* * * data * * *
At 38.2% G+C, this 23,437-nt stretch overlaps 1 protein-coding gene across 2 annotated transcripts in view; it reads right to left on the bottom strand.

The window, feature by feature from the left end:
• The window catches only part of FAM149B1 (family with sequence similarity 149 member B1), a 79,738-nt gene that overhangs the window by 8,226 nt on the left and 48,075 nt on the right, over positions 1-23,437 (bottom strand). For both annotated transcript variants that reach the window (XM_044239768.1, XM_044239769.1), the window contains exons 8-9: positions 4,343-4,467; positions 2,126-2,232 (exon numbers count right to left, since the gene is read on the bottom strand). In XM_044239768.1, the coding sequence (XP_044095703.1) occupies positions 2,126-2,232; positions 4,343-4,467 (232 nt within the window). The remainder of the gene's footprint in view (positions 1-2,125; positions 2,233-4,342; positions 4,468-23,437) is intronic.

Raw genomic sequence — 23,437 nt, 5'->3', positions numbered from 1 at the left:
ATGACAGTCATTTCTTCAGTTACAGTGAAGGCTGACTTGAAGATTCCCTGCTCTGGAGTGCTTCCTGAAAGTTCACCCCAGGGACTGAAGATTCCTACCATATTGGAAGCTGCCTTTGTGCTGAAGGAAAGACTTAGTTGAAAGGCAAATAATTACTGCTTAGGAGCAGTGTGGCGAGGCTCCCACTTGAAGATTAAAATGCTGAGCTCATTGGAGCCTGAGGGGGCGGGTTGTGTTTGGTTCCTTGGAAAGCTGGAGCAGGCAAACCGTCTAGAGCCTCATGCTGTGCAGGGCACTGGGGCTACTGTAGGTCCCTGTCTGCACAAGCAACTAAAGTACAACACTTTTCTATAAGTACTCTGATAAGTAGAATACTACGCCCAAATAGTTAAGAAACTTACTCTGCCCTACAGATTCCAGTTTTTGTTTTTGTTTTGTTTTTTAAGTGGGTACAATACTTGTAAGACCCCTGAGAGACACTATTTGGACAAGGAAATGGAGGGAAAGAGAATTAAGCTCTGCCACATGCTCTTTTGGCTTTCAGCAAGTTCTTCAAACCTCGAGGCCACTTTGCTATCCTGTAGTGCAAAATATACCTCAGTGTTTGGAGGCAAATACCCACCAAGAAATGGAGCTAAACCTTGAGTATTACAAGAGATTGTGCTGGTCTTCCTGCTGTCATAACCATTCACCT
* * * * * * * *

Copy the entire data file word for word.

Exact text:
At 38.2% G+C, this 23,437-nt stretch overlaps 1 protein-coding gene across 2 annotated transcripts in view; it reads right to left on the bottom strand.

The window, feature by feature from the left end:
• The window catches only part of FAM149B1 (family with sequence similarity 149 member B1), a 79,738-nt gene that overhangs the window by 8,226 nt on the left and 48,075 nt on the right, over positions 1-23,437 (bottom strand). For both annotated transcript variants that reach the window (XM_044239768.1, XM_044239769.1), the window contains exons 8-9: positions 4,343-4,467; positions 2,126-2,232 (exon numbers count right to left, since the gene is read on the bottom strand). In XM_044239768.1, the coding sequence (XP_044095703.1) occupies positions 2,126-2,232; positions 4,343-4,467 (232 nt within the window). The remainder of the gene's footprint in view (positions 1-2,125; positions 2,233-4,342; positions 4,468-23,437) is intronic.

Raw genomic sequence — 23,437 nt, 5'->3', positions numbered from 1 at the left:
ATGACAGTCATTTCTTCAGTTACAGTGAAGGCTGACTTGAAGATTCCCTGCTCTGGAGTGCTTCCTGAAAGTTCACCCCAGGGACTGAAGATTCCTACCATATTGGAAGCTGCCTTTGTGCTGAAGGAAAGACTTAGTTGAAAGGCAAATAATTACTGCTTAGGAGCAGTGTGGCGAGGCTCCCACTTGAAGATTAAAATGCTGAGCTCATTGGAGCCTGAGGGGGCGGGTTGTGTTTGGTTCCTTGGAAAGCTGGAGCAGGCAAACCGTCTAGAGCCTCATGCTGTGCAGGGCACTGGGGCTACTGTAGGTCCCTGTCTGCACAAGCAACTAAAGTACAACACTTTTCTATAAGTACTCTGATAAGTAGAATACTACGCCCAAATAGTTAAGAAACTTACTCTGCCCTACAGATTCCAGTTTTTGTTTTTGTTTTGTTTTTTAAGTGGGTACAATACTTGTAAGACCCCTGAGAGACACTATTTGGACAAGGAAATGGAGGGAAAGAGAATTAAGCTCTGCCACATGCTCTTTTGGCTTTCAGCAAGTTCTTCAAACCTCGAGGCCACTTTGCTATCCTGTAGTGCAAAATATACCTCAGTGTTTGGAGGCAAATACCCACCAAGAAATGGAGCTAAACCTTGAGTATTACAAGAGATTGTGCTGGTCTTCCTGCTGTCATAACCATTCACCT